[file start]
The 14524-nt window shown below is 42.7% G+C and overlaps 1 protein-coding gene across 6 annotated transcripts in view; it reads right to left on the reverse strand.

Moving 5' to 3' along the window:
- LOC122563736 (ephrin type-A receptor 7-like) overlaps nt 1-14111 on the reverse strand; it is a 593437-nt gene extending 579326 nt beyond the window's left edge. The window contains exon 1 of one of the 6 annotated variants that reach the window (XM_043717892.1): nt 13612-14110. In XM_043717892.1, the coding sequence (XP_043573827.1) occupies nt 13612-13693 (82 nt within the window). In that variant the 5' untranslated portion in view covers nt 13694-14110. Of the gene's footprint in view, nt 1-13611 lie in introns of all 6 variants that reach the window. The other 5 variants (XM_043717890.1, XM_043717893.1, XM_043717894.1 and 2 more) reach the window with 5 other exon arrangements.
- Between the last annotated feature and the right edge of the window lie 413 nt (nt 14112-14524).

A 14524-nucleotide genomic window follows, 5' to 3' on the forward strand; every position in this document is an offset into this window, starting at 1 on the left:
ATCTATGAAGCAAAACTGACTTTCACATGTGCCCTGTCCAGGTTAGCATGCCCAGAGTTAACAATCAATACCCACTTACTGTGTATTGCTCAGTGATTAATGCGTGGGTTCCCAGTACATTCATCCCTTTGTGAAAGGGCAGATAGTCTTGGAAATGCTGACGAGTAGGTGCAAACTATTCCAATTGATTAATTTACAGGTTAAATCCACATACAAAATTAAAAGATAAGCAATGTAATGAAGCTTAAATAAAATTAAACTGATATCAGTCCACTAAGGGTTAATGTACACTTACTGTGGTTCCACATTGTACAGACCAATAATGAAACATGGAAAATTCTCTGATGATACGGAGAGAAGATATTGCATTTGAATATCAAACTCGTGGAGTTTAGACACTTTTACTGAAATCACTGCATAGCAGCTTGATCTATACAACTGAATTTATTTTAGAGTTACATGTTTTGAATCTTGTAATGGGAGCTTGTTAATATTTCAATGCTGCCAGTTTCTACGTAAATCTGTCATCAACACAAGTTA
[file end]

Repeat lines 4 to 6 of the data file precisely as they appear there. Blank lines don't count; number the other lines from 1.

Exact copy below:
- Between the last annotated feature and the right edge of the window lie 413 nt (nt 14112-14524).

A 14524-nucleotide genomic window follows, 5' to 3' on the forward strand; every position in this document is an offset into this window, starting at 1 on the left:
ATCTATGAAGCAAAACTGACTTTCACATGTGCCCTGTCCAGGTTAGCATGCCCAGAGTTAACAATCAATACCCACTTACTGTGTATTGCTCAGTGATTAATGCGTGGGTTCCCAGTACATTCATCCCTTTGTGAAAGGGCAGATAGTCTTGGAAATGCTGACGAGTAGGTGCAAACTATTCCAATTGATTAATTTACAGGTTAAATCCACATACAAAATTAAAAGATAAGCAATGTAATGAAGCTTAAATAAAATTAAACTGATATCAGTCCACTAAGGGTTAATGTACACTTACTGTGGTTCCACATTGTACAGACCAATAATGAAACATGGAAAATTCTCTGATGATACGGAGAGAAGATATTGCATTTGAATATCAAACTCGTGGAGTTTAGACACTTTTACTGAAATCACTGCATAGCAGCTTGATCTATACAACTGAATTTATTTTAGAGTTACATGTTTTGAATCTTGTAATGGGAGCTTGTTAATATTTCAATGCTGCCAGTTTCTACGTAAATCTGTCATCAACACAAGTTA